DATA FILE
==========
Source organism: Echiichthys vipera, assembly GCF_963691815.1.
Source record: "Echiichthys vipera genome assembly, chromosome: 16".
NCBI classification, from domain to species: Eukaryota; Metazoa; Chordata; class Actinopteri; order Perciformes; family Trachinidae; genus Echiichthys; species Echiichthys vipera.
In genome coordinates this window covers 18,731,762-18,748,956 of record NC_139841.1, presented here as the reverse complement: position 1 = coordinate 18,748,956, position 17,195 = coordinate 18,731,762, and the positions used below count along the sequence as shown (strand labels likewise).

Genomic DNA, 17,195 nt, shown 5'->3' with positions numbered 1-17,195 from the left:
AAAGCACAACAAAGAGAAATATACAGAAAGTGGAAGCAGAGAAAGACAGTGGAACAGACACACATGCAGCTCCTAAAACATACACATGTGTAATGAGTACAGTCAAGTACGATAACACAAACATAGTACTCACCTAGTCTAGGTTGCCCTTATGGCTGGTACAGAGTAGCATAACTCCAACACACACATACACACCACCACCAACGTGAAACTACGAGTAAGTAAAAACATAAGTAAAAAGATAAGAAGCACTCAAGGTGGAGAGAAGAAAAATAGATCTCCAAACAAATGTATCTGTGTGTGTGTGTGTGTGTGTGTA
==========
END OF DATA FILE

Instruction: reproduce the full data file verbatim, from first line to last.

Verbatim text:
Source organism: Echiichthys vipera, assembly GCF_963691815.1.
Source record: "Echiichthys vipera genome assembly, chromosome: 16".
NCBI classification, from domain to species: Eukaryota; Metazoa; Chordata; class Actinopteri; order Perciformes; family Trachinidae; genus Echiichthys; species Echiichthys vipera.
In genome coordinates this window covers 18,731,762-18,748,956 of record NC_139841.1, presented here as the reverse complement: position 1 = coordinate 18,748,956, position 17,195 = coordinate 18,731,762, and the positions used below count along the sequence as shown (strand labels likewise).

Genomic DNA, 17,195 nt, shown 5'->3' with positions numbered 1-17,195 from the left:
AAAGCACAACAAAGAGAAATATACAGAAAGTGGAAGCAGAGAAAGACAGTGGAACAGACACACATGCAGCTCCTAAAACATACACATGTGTAATGAGTACAGTCAAGTACGATAACACAAACATAGTACTCACCTAGTCTAGGTTGCCCTTATGGCTGGTACAGAGTAGCATAACTCCAACACACACATACACACCACCACCAACGTGAAACTACGAGTAAGTAAAAACATAAGTAAAAAGATAAGAAGCACTCAAGGTGGAGAGAAGAAAAATAGATCTCCAAACAAATGTATCTGTGTGTGTGTGTGTGTGTGTGTA